CHARLOTTE -- For Carolina Panthers wide receiver Steve Smith, everything's data.
Game scores, routes run, defender's tendencies, training camp practices.
So when he feels like he's in a rut, feels like he needs to be sharper, he goes to his notes.
When discussing how he tries to help snap the team out of losing streaks, Smith looked like a high school student -- digging in his locker for his black leather Pro Bowl backpack, producing a brown-covered spiral-bound notebook, the kind that costs about 50 cents at Target. In the simple pad, he transcribes daily goals, can refer to what he's seen on film that week, whatever might help.
"You get out of losing streaks the same way you get on winning streaks -- you work and you analyze what you're doing good and bad," Smith said. "You have to process everything. If you over-process when you're losing, and don't process anything when you're winning, you're doing yourself a disservice.
"I have to do that. It's about being successful. You don't keep stats, but you do keep data on what I did, what I need to do, you keep stuff organized, you watch film and do everything you're supposed to do. You do that win or lose."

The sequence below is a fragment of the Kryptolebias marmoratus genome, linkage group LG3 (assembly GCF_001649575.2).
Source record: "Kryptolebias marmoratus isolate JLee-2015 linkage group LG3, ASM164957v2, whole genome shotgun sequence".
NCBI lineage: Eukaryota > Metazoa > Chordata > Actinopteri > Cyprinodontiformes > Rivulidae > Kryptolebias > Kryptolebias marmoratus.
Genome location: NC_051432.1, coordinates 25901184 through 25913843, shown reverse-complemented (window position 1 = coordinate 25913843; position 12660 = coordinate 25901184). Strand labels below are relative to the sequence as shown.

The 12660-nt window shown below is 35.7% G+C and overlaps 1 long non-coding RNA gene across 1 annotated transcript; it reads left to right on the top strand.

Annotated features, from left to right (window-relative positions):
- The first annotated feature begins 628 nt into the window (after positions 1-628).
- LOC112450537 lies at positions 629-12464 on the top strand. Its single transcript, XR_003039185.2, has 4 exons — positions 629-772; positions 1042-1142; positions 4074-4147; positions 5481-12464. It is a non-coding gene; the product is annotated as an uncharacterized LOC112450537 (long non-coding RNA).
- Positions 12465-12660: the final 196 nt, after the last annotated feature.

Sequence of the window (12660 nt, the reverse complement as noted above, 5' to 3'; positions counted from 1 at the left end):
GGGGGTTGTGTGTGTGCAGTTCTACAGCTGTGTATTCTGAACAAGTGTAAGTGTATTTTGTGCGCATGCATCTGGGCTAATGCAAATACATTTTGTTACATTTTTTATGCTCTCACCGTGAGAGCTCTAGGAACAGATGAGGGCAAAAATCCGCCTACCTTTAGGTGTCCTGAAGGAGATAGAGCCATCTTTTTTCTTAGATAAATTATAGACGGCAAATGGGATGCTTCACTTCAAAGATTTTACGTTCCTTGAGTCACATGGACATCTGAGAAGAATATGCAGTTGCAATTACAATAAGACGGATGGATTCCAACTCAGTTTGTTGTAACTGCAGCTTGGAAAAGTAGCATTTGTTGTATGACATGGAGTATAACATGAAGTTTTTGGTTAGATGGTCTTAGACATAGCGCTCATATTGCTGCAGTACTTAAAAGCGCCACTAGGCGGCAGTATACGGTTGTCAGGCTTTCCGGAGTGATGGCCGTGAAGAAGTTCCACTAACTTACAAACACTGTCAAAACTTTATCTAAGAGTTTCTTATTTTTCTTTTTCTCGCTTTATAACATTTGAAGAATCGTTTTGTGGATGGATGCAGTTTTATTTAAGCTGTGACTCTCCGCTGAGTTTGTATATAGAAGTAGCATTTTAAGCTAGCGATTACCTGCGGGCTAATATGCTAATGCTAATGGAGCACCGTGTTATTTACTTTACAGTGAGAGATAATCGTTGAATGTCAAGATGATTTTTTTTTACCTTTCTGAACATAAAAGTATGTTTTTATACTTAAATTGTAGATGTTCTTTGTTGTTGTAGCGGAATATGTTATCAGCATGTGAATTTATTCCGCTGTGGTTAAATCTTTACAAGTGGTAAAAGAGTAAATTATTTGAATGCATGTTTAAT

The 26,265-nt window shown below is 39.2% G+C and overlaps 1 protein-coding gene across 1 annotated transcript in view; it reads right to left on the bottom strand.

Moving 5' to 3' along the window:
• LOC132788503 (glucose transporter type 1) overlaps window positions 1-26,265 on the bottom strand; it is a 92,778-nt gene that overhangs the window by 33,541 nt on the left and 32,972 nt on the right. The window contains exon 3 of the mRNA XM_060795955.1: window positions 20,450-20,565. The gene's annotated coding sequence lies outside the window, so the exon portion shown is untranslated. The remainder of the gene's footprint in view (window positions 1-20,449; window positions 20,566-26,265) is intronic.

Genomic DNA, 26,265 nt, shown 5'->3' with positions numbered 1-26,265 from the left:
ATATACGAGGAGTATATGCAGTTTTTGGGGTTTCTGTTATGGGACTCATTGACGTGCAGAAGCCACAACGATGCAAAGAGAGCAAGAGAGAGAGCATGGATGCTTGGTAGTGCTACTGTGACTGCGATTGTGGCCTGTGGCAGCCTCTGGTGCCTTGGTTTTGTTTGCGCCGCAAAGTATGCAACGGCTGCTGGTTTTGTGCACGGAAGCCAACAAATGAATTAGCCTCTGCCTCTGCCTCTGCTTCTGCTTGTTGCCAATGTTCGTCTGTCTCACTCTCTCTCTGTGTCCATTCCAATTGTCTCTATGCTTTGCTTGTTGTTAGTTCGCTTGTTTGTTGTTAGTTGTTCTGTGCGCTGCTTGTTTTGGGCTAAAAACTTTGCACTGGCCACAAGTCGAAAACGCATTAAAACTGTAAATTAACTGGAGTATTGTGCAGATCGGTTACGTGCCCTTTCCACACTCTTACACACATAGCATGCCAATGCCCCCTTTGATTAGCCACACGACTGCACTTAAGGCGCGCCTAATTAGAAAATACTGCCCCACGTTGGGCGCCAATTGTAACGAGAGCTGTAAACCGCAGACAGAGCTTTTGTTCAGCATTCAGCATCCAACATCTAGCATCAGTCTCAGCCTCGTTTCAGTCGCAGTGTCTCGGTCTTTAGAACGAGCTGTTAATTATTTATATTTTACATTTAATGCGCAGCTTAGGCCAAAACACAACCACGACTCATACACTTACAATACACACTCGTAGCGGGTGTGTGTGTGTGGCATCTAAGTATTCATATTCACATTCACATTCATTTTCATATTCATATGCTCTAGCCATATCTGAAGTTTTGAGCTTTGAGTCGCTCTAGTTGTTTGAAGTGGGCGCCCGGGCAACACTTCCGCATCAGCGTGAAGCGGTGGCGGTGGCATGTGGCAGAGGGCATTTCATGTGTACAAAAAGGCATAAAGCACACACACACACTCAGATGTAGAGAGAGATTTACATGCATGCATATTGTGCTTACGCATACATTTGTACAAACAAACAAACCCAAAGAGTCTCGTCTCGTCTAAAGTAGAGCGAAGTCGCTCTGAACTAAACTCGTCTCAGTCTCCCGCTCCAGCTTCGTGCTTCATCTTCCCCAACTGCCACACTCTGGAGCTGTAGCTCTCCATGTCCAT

Smith said he started keeping his notebooks in "late 2002." It's probably no coincidence that's around the time he was suspended for punching a teammate in the face, started anger management classes and began getting himself in order. Either way, since he started keeping them, he has a resource that taps into generations of receiving knowledge, starting with the tips he learned from Bear Bryant-era receivers coach Richard Williamson.
"I had the opportunity to watch Muhsin (Muhammad), the opportunity to watch Ricky Proehl, had the opportunity to watch Patrick Jeffers, Donald Hayes," Smith said of former teammates. "I tried to take a little bit of information from everybody. That's how you get stuff like that (patting the notebook): No matter what book you open, if it's got my name on it, it all looks the same.
"That's the part I try to emphasize to the young guys, and whether they get it or not, time will tell. Not calling anybody out, but I don't know. It's their first go round, and everybody digests information differently. I know the best way for me is by writing it down. ... No coach can tell me how to do my job unless I'm willing to know what they're talking about. If I don't know what I'm talking about, I do myself a disservice."